Tuesday, October 27, 2009
This week our little school of 50 kids had 18+ kids out with the flu (swine or other white meat, not sure?) Our family of 5 had 4 of us down, but I was well enough to do art with the 3rd and 4th graders. My class of 21 had 12 in it. I had intended to do something Halloween-y with black paper and colored pastels or pencils, but the idea lacked punch so I borrowed this great idea from the Art Projects from Kids blog. Thanks!
Its a pretty simple but great idea. You take a half sheet of black paper and draw, then cutout, a half pumpkin. You then take the pieces you have made and flip/mirror them over. If you glue these onto a colored piece you get a great positive/negative lesson. To embellish it, I still had the kids use yellow or white or orange colored pencil to draw spider webs, cats, bats, moons etc.
For the most part, they really understood the concept, with just a bit of help. Some of the kids "altered" the idea and used more paper and made a black and white side to put on a colored sheet, and that looked cool as well. Great job and a real nice Halloween decoration. I even suggested to the kids that they might want to take this idea home and try it for a Christmas Tree or silly face. I could see the lightbulbs in some of the kid's heads! This started out to be a makeshift concept, but it turned out to be one of the best.
I often feel like the kids lift me up when I'm feeling a bit down or uninspired. Thanks kids!
Tuesday, October 20, 2009
I had the kids translate their name into Egyptian hieroglyphics and then make a golden cartouche. There are many websites out there that have good alphabet charts. Here is one really good one:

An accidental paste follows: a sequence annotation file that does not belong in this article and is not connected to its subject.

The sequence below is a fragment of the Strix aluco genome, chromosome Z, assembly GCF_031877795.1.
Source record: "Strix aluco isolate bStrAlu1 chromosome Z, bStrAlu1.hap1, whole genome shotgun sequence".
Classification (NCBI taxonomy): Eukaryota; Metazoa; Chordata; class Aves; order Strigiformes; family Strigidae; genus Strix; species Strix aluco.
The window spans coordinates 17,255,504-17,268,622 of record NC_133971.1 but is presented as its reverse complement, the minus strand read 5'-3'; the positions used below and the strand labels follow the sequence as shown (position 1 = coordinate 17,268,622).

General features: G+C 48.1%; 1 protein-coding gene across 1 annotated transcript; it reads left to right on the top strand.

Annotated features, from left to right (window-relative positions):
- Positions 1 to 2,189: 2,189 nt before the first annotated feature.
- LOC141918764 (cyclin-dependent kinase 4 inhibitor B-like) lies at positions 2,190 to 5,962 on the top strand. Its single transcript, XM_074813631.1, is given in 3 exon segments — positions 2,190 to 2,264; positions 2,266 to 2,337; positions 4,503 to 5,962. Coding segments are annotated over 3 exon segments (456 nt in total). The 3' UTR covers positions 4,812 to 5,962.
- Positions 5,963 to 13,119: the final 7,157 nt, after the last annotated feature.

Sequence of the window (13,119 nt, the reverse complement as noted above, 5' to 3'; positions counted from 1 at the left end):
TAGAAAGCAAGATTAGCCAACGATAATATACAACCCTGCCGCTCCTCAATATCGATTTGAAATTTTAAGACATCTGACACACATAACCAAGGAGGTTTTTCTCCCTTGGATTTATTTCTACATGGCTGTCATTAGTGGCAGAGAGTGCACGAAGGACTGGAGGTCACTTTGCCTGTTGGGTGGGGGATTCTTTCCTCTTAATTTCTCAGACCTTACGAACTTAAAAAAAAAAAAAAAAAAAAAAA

I spent a lot of time talking about how this alphabet is really a phonic alphabet and that each child's name is really made up of sounds, that might not be the same as the letters. For example, my name "Dennis" is drawn with only one N symbol. I gave each child a handout that showed each sound and the pictogram. Some letters, like many vowels, have several different pictures based on if it is a long or short vowel. Also, letters like J and G share similar pictures.
I was very impressed with the ability of the kids to figure out how to translate their names.
The second step was to draw, in pencil, the pictograms onto a paper cartouche handout I gave them. They then transfered this to a piece of gold foil paper and colored it with multi-colored sharpie pens. All that was left was to cut it out, paste it onto some blue paper and then maybe add some glitter glue.
Wednesday, October 14, 2009
For the third and fourth graders, I brought in a simple still life of a box, pumpkin and lava lamp (hey, it was the best tall vertical/conical shape I could find quickly). I wanted the kids to experiment with some elemental shapes.
The most intersting part was how how consistently hard it was for them to draw the cubic form correctly. I could have done a better job showing them the steps, but in the end most got it pretty good. Many used a practice sheet of paper and for some the process of trying the shapes was the best part of the lesson, even if they did not get a finished still life.
Inspired by several other art teacher bloggers, we did colored paper owls in the K-2nd classroom. The first thing the kids did was to draw the basic shapes on a large blue paper. Then they tore little "feathers" out of brown, gray and white paper. Eyes are circles and beak, ears and feet are triangles. They really got into this project.